Smart Watches: Productive or Not

 |   |  Business & Strategy
Apple Watch on wrist showing weather app

I did some poking around recently at what’s happening with smartwatches. I’ve wondered if they were truly something that would make me more productive and honestly, less rude.

I try not to alienate colleagues and clients by constantly checking my iPhone in meetings, or even while at lunch. It drives me nuts when I’m with someone who is constantly checking theirs, (you all know who you are). It makes me feel like I’m not important and I imagine that it has that effect on others.

To be fair however, being in a service business, if I receive an email or a call, it’s important to know who it is and if the matter is urgent (and who wants to always miss the one call from their boss?) The idea of having the ability to feel a vibration on my wrist, then to be able to glance down and see who is calling/texting/emailing is intriguing to me. A quick glance at my watch seems less intrusive than leaving my smartphone on the table, or pulling it out of my purse every ten minutes to check it.

Yet I wonder, am I better served by training myself to leave that smartphone in the purse or even the car while giving my full attention to another person? Will having my wrist vibrate be even more distracting than the smartphone? I’m torn. It’s a common question nowadays: how connected is too connected?

In my opinion, just like any other technology supposedly designed to make us more efficient and keep us more connected, it’s all in how you train yourself to use it. If getting a smartwatch means you are now constantly “checking the time” or talking into your wrist like Get Smart did with his shoe phone, then all you really did was trade your phone check habit for a new “cooler technology” habit. And that is no less rude or distracting in my book. But if it allows you to be more responsive and aware of people’s needs in a discreet way and isn’t abused, why not?

So for what it’s worth, I do think I may jump on this bandwagon at some point and attempt to stay more on top of who is trying to reach me.  I have missed important calls or texts because my smartphone was in my purse and was on vibrate, or because I chose to leave it in the car while I was in a meeting. So why not test out a new technology and see if it works for me?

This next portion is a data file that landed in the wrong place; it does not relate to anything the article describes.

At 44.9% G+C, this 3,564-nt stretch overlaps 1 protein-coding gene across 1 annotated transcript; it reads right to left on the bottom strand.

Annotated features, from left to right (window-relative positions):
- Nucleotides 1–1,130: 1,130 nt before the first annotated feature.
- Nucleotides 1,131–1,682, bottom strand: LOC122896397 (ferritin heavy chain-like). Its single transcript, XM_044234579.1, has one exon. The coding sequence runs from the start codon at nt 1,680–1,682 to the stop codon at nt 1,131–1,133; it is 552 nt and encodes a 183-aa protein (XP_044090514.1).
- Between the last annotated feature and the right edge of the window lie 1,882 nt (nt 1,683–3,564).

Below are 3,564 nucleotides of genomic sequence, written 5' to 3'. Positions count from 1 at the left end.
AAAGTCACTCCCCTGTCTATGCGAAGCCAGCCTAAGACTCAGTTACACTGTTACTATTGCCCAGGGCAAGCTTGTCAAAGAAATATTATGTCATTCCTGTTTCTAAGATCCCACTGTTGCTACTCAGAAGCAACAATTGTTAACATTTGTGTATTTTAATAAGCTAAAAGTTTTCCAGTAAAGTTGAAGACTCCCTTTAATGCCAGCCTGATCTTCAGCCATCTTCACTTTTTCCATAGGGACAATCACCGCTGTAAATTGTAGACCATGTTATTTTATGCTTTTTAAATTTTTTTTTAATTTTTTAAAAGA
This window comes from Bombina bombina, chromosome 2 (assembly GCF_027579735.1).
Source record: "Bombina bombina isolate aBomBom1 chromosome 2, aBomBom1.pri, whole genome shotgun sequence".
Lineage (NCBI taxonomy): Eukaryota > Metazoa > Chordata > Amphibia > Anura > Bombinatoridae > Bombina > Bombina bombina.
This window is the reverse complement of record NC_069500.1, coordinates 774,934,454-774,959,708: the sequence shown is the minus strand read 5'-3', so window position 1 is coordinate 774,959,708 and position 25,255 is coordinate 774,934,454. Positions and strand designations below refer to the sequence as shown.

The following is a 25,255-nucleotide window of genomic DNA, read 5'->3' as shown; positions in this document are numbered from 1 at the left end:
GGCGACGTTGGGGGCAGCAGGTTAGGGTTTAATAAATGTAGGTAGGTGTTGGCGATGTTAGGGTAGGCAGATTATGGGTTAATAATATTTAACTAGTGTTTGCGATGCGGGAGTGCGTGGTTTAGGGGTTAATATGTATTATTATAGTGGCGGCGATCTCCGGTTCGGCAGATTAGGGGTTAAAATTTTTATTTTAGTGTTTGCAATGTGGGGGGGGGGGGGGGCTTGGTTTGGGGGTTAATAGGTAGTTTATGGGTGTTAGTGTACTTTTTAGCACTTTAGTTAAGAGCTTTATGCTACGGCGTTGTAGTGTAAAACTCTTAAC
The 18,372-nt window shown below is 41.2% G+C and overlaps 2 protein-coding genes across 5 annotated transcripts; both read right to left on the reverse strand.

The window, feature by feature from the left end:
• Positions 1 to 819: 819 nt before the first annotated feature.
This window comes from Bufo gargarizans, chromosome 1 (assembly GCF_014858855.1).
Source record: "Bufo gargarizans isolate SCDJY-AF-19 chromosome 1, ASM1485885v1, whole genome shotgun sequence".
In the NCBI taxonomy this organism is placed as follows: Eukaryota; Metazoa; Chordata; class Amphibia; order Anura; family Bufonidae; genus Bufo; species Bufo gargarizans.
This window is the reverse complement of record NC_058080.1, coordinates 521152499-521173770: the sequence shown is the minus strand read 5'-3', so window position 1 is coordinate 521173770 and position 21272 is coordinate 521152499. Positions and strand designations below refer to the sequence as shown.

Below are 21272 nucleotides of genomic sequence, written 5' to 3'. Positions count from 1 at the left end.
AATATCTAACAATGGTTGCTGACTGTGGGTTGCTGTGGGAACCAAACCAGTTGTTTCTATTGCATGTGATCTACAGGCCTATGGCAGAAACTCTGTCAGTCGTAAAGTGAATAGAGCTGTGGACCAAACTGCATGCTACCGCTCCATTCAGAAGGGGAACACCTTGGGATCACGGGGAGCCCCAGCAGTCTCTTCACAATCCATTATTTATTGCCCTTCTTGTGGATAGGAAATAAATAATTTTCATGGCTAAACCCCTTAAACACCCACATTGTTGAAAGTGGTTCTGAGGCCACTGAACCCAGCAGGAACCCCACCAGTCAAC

You will see me hold my breath a bit longer though; at least until I see smartwatches have the few features I’m looking for and that appeals to the general female population. I have no desire to have one arm hanging lower than the other because of the massive smartwatch seemingly designed for the average male bodybuilder weighing me down! I’m exaggerating a bit here, but honestly, women are making a lot of the technology purchasing decisions nowadays, why not include us in the thought process when designing and marketing? I’ve looked at a few smartwatches currently available like the Martian or the Smart & Cool watch that didn’t make it past Kickstarter but were really nice…and now I’m waiting for the early 2015 release of the Apple Watch. Price will be another factor of course, but start by giving me something I want to wear that doesn’t throw my back out of alignment and then I’ll worry about the cost. For now I’m intrigued, but not sold.

Kristy Reid

Kristy Reid
Kristy Reid has been with ADNET since 1995. She began her career providing remote support to ADNET clients and then transitioned into a field engineer role. Kristy worked as a Systems Engineer for several years, helping clients with technical concerns, issues, and projects while continuing to form strong relationships. It is because of her excellent relationship building skills and her enjoyment working directly alongside clients that she was inspired to move into her current position as an Engagement Manager.
Read full bio >